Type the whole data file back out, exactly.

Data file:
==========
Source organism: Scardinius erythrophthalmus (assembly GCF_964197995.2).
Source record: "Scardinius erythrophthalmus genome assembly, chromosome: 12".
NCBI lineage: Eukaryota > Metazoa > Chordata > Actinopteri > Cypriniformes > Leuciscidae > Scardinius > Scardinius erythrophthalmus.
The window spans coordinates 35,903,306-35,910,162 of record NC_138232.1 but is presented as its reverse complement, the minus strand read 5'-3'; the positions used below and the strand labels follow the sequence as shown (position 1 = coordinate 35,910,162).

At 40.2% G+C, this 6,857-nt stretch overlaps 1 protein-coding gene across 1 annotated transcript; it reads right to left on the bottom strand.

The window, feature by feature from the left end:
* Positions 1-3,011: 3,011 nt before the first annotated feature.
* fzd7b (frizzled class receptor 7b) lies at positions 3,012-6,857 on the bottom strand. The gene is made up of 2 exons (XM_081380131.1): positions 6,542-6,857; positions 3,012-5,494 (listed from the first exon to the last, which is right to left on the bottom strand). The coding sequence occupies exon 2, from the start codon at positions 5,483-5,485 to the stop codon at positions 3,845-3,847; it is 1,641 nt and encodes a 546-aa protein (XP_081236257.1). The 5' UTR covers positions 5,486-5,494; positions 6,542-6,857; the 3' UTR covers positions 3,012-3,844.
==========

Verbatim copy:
Source organism: Scardinius erythrophthalmus (assembly GCF_964197995.2).
Source record: "Scardinius erythrophthalmus genome assembly, chromosome: 12".
NCBI lineage: Eukaryota > Metazoa > Chordata > Actinopteri > Cypriniformes > Leuciscidae > Scardinius > Scardinius erythrophthalmus.
The window spans coordinates 35,903,306-35,910,162 of record NC_138232.1 but is presented as its reverse complement, the minus strand read 5'-3'; the positions used below and the strand labels follow the sequence as shown (position 1 = coordinate 35,910,162).

At 40.2% G+C, this 6,857-nt stretch overlaps 1 protein-coding gene across 1 annotated transcript; it reads right to left on the bottom strand.

The window, feature by feature from the left end:
* Positions 1-3,011: 3,011 nt before the first annotated feature.
* fzd7b (frizzled class receptor 7b) lies at positions 3,012-6,857 on the bottom strand. The gene is made up of 2 exons (XM_081380131.1): positions 6,542-6,857; positions 3,012-5,494 (listed from the first exon to the last, which is right to left on the bottom strand). The coding sequence occupies exon 2, from the start codon at positions 5,483-5,485 to the stop codon at positions 3,845-3,847; it is 1,641 nt and encodes a 546-aa protein (XP_081236257.1). The 5' UTR covers positions 5,486-5,494; positions 6,542-6,857; the 3' UTR covers positions 3,012-3,844.